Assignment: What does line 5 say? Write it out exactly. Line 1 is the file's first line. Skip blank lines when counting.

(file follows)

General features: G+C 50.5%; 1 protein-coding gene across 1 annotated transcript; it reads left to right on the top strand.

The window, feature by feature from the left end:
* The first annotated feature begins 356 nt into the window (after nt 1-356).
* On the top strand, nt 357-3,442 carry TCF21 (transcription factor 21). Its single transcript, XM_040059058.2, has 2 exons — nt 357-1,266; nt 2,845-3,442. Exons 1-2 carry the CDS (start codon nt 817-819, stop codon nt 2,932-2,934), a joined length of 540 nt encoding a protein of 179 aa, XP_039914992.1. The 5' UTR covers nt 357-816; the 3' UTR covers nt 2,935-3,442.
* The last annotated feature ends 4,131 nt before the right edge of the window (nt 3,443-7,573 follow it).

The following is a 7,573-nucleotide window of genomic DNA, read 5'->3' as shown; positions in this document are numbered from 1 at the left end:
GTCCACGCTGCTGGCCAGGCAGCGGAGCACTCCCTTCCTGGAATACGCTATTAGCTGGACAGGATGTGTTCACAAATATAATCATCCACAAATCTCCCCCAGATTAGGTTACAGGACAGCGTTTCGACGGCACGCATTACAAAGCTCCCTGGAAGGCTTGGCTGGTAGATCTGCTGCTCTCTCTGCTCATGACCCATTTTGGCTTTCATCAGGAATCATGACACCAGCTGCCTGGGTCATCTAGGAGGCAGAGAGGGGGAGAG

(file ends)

* The last annotated feature ends 4,131 nt before the right edge of the window (nt 3,443-7,573 follow it).